This book introduces the general theory of relativity and includes applications to cosmology. The book provides a thorough introduction to tensor calculus and curved manifolds. After the necessary mathematical tools are introduced, the authors offer a thorough presentation of the theory of relativity. Also included are some advanced topics not previously covered by textbooks, including Kaluza-Klein theory, Israel's formalism and branes. Anisotropic cosmological models are also included. The book contains a large number of new exercises and examples, each with separate headings. The reader will benefit from an updated introduction to general relativity including the most recent developments in cosmology.
CHOICE Highly Recommended Title, August 2019 Expertly guided by renowned cosmologist Dr. David Lyth, learn about the pioneering scientists whose work provided the foundation for Einstein’s formulation of his theories of relativity, and about Einstein's groundbreaking life and work as well. This highly readable and accessible panorama of the field delicately balances history and science as it takes the reader on an adventure through the centuries. Without complex mathematics or scientific formulae, this book will be of interest to all, even those without a scientific background, who are intrigued to find out more about what paved the way for one of our most famous physicists to push the boundaries of physics to new lengths. Features: Written by an internationally renowned physicist and cosmologist Describes the life and times of Einstein and his important predecessors Focuses on one of the most famous areas of science, Einstein’s Relativity Theory
Albert Einstein, one of the most prolific scientists of the twentieth century, developed the theory of relativity which was crucial for the advancement of modern physics. Young Einstein identified a paradox between Newtonian Mechanics and Maxwell’s equations which pointed to a flawed understanding of space and time by the scientists of the day. In Relativity, Einstein presents his findings using a minimal amount of mathematical language, but the text can still be challenging for readers who lack an extensive scientific background. The Routledge Guidebook to Einstein’s Relativity expands on and supplements this seminal text, by exploring: the historical context of Einstein’s work and the background to his breakthroughs details of experimental verification of special and general relativity the enduring legacy of Einstein’s theories and their implications for future scientific breakthroughs. This is an essential introduction for students of physics, philosophy and history in understanding the key elements of the work and the importance of this classic text to society today.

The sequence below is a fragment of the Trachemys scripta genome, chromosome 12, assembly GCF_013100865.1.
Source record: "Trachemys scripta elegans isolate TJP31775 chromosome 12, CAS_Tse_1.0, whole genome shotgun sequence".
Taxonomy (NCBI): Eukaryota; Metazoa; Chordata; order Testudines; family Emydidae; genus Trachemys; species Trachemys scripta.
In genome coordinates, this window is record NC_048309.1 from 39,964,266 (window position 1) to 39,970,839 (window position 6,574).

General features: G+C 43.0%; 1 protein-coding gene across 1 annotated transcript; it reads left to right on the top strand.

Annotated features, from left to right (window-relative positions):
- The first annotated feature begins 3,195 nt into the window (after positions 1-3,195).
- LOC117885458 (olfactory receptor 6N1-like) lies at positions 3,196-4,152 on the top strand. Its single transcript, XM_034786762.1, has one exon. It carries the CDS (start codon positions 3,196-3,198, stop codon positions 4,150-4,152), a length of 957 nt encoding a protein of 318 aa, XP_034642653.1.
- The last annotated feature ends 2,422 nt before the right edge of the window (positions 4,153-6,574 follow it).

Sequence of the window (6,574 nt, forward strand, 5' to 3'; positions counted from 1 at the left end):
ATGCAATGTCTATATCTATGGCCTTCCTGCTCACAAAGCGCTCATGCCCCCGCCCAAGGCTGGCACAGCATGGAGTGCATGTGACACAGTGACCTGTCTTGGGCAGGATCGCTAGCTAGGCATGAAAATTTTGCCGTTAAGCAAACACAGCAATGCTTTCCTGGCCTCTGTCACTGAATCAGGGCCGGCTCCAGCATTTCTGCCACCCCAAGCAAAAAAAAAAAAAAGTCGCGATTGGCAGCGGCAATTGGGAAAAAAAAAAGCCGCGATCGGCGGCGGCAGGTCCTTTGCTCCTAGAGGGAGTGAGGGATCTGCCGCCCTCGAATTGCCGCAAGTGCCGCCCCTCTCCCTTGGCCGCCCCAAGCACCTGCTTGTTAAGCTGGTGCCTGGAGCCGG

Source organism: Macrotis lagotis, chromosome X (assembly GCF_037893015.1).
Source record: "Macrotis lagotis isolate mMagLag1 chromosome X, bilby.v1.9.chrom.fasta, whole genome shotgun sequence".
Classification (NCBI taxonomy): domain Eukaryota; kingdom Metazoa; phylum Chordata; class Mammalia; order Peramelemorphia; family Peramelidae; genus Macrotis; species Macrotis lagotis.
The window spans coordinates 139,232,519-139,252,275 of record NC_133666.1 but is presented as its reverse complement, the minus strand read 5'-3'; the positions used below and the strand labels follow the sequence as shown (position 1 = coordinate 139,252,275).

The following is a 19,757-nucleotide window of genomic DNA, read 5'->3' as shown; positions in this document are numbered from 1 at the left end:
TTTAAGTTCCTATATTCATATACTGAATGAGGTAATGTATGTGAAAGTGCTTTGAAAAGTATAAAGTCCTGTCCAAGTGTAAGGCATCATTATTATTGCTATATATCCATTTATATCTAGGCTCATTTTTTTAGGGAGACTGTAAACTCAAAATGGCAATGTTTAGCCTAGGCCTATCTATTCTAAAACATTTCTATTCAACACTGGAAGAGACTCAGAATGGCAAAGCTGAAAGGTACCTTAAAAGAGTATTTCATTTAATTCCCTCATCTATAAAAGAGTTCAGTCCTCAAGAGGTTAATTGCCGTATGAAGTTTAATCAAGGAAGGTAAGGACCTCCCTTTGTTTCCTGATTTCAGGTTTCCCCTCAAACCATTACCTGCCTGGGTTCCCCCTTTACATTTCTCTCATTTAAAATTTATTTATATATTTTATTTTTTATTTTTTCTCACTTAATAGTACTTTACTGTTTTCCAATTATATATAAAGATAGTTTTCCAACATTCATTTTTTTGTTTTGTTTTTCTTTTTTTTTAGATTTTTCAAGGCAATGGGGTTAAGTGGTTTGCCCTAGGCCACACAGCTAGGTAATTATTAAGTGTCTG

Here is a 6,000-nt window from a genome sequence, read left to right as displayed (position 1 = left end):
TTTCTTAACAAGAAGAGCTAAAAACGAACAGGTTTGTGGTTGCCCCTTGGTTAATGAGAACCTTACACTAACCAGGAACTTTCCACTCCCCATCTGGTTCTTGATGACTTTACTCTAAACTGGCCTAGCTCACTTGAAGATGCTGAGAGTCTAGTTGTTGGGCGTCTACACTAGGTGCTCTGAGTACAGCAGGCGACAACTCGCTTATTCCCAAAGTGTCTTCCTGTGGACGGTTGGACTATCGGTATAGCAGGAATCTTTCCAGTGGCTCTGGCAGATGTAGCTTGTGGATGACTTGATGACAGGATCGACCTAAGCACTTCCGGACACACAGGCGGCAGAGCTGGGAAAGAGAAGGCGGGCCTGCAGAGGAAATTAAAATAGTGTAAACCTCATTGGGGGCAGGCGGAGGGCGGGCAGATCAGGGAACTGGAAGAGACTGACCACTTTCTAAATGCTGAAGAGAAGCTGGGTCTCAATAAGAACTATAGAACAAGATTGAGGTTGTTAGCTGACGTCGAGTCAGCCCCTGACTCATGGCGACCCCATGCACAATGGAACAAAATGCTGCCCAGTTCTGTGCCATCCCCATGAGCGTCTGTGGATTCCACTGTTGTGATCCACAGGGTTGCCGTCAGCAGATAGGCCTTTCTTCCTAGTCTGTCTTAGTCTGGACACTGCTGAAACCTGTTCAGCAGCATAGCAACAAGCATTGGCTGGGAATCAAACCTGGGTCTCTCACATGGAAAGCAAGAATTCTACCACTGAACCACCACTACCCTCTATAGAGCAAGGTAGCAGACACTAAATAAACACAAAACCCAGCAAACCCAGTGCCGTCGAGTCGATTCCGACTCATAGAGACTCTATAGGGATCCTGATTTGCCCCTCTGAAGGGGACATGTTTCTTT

Einstein's theory of general relativity is a theory of gravity and, as in the earlier Newtonian theory, much can be learnt about the character of gravitation and its effects by investigating particular idealised examples. This book describes the basic solutions of Einstein's equations with a particular emphasis on what they mean, both geometrically and physically. Concepts such as big bang and big crunch-types of singularities, different kinds of horizons and gravitational waves, are described in the context of the particular space-times in which they naturally arise. These notions are initially introduced using the most simple and symmetric cases. Various important coordinate forms of each solution are presented, thus enabling the global structure of the corresponding space-time and its other properties to be analysed. The book is an invaluable resource both for graduate students and academic researchers working in gravitational physics.